As an added twist, though, you can now trigger Heroic Public Events by completing secret objectives during the basic ones. These can change the primary objective at times, or even add in powerful bosses for you to contend with, upping the challenge as well as the value of the reward you can earn. Even if you fail, though, you still get something, and that’s an element of exploring the EDZ that stuck with me.
While I didn’t get to see everything, I did get a lot of rewards as I continued on through my exploration. Each activity, big or small, gave me something for my time. Whether it was a weapon or piece of armor, or perhaps just some extra resources. Either way, it’s always something that left me feeling like the game was recognizing my efforts as I rained flaming swords from above (I love me some Warlock super).
What I’m possibly most thankful for from my time with Destiny 2 and the EDZ is fast traveling. Don’t get me wrong, I love pulling off sick tricks with my Sparrow as much as the next self-respecting Guardian, but when there’s an event or side mission I need to be at on the other side of the map and I’m pressed for time, I’d rather not dilly dally. Thanks to Public Events being displayed with a countdown on the Director (that’s Destiny-speak for map), and unlockable fast travel points, I was getting around with ease without having to miss out on any action (and the rewards for provided for said action).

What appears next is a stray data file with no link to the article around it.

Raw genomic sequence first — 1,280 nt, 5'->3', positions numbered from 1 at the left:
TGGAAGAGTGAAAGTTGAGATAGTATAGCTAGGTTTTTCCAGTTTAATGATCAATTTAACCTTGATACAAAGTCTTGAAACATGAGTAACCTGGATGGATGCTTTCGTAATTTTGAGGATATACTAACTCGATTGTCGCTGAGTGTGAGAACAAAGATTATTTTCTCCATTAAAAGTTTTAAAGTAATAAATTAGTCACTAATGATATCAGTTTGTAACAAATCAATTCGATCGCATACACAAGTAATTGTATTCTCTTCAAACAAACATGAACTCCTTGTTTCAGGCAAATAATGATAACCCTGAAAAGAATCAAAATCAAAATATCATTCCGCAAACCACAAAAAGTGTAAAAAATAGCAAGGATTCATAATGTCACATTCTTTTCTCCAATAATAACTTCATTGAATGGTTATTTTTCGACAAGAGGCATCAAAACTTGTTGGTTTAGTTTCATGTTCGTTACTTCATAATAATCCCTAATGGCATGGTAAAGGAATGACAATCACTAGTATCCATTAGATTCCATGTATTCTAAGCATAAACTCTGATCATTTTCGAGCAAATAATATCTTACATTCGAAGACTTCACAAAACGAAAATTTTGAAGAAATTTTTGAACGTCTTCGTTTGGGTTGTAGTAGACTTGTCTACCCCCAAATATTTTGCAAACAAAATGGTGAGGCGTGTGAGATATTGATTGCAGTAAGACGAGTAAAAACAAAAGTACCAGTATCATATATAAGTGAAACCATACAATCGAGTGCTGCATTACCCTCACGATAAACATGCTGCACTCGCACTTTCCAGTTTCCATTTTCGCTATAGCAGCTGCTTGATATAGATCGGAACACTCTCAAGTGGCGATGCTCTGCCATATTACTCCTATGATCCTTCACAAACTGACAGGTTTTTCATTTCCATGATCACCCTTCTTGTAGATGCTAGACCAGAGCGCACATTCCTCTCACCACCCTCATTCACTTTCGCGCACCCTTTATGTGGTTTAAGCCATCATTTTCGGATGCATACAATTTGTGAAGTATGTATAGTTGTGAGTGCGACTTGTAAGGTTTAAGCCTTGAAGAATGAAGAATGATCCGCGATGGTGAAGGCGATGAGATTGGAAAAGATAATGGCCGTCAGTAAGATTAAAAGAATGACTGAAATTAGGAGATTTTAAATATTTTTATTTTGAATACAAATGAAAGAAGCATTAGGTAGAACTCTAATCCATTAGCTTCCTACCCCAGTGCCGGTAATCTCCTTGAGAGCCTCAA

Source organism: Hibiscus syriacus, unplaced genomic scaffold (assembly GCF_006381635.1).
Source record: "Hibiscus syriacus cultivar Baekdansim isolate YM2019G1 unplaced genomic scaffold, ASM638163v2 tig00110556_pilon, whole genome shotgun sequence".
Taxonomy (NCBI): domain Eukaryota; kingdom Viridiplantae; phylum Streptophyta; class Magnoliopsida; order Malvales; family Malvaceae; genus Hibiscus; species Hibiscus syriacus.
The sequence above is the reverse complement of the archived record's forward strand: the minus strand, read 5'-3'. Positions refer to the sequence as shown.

All in all, while the EDZ is just a small portion of everything Destiny 2 has to offer, it left a rather large impression. I went and played Destiny 1 for a bit, exploring the Cosmodrome after my time in the EDZ. And it instantly became clear how big a step over the first game Destiny 2 is, and that’s just from exploring the first planet. I can only imagine what the other areas and content have in store for me when the full game rolls out on PS4 and Xbox One come Sept. 6. If it’s even half as rewarding and full of content and, most importantly, lore as what I got a chance to try, fans and newcomers are in for a truly worthy sequel.